I try not to use this blog to promote my other projects too often for fear of becoming a broken record. But sometimes I cannot resist.
Over at Jotwell we’ve been publishing a whole lot of interesting reviews of recent scholarship relevant to the law, and I could be bragging about it every week. But the two most recent essays have been particularly extraordinary, and I recommend them to everyone.
Marc Spindelman’s essay Sexuality’s Law, forthcoming in the Columbia Journal of Gender and Law, is one of the most extraordinary pieces of legal writing on the interrelations of law, culture and sexuality to appear in a law journal in well over a decade, perhaps much longer.
It ends with:
This is writing that matters, that serves truth, that responds to injury, and that restores one’s faith in the legal academy; this is what legal scholarship can be.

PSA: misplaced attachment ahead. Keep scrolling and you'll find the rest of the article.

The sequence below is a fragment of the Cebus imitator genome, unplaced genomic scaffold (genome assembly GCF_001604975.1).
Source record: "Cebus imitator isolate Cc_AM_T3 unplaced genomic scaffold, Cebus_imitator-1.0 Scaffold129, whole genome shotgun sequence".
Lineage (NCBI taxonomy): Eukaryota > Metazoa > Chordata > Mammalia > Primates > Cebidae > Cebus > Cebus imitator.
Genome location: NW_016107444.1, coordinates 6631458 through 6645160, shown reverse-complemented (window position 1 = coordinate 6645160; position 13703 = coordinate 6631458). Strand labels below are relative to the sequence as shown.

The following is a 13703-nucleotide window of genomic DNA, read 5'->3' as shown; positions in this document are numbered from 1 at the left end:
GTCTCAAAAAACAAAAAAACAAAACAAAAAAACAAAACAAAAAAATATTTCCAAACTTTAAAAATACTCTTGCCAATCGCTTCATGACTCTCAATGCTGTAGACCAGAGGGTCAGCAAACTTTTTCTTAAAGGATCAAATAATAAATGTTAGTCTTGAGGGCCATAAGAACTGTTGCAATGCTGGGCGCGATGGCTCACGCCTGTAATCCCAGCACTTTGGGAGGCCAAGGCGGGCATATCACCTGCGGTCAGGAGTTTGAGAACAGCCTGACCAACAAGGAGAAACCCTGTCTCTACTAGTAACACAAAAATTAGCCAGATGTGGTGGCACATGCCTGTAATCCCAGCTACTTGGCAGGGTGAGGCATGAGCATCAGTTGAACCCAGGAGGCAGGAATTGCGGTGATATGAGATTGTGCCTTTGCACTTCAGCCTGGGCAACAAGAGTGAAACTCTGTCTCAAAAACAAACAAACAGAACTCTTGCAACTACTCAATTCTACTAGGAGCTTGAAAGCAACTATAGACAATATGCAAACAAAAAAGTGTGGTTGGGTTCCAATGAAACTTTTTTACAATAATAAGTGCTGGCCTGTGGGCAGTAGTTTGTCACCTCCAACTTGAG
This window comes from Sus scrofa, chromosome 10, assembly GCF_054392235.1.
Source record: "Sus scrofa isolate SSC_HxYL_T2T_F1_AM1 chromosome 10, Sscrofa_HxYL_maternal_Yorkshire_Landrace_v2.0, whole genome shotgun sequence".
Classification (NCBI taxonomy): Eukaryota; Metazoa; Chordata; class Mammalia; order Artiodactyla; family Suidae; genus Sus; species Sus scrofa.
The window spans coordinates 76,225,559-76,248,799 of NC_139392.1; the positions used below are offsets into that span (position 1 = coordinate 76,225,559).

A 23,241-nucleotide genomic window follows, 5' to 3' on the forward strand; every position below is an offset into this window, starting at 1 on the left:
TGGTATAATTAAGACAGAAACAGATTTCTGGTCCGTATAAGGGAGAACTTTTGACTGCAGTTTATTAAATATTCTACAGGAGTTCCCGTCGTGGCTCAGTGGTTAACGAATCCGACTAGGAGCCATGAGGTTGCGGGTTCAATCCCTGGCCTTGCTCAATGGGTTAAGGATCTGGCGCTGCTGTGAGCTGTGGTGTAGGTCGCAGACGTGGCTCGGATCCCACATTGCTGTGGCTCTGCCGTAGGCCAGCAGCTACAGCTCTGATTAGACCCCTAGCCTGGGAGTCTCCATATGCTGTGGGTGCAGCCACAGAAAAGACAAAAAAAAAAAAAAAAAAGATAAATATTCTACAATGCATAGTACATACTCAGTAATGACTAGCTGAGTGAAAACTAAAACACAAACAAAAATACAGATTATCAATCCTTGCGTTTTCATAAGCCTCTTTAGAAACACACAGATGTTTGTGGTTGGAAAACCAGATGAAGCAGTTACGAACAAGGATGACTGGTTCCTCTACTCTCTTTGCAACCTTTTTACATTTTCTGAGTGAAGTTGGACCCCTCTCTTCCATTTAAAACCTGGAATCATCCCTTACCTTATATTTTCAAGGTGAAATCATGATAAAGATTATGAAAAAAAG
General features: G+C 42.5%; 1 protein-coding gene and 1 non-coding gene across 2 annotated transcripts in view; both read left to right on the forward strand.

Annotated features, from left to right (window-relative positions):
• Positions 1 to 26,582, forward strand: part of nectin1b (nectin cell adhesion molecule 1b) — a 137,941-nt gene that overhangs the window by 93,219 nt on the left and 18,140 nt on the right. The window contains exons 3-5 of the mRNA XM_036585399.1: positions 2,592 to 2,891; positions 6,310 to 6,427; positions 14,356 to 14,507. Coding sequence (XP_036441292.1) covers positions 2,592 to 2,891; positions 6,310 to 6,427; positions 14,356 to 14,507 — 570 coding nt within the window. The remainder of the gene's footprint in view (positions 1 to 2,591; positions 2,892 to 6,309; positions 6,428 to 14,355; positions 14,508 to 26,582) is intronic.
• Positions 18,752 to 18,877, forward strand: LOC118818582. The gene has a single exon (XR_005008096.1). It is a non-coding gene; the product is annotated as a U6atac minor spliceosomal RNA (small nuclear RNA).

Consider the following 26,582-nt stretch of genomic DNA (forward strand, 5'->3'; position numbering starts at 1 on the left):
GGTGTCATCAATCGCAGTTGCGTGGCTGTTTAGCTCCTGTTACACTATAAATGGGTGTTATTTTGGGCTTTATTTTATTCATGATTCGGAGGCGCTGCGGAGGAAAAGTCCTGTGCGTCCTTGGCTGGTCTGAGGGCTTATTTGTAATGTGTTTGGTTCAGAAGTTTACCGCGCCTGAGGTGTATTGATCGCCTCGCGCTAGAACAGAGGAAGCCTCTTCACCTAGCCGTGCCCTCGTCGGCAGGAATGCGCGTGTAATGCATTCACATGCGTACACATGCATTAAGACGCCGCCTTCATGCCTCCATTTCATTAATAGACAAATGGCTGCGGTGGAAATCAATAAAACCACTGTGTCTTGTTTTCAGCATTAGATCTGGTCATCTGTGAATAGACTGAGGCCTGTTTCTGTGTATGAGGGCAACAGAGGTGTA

And the stuff in between is well worth your time.
Wasn’t the internet supposed to solve these problems? Wouldn’t a “wealth of networks” guarantee opportunity for all, as prediction markets unearthed the “wisdom of crowds?” It turns out that the net, while mitigating some forms of inequality in the US, is accelerating others. Jonathan Zittrain’s essay “Ubiquitous Human Computing” examines a future of “minds for sale,” where an atomized mass of knowledge workers bid for bite-sized “human intelligence tasks.” Zittrain explores some positive aspects of the new digital dispensation, but the larger lesson is clear: without serious legal interventions, an expansive global workforce will be scrambling for these jobs by “racing to the bottom” of privacy and wage standards. This review explains Zittrain’s perspective, applauds his effort to shift the agenda of internet law, and argues that trends untouched on in Zittrain’s essay make his argument all the more urgent.
This review is a little longer than our usual fare, but it’s a rollicking read about a very important subject.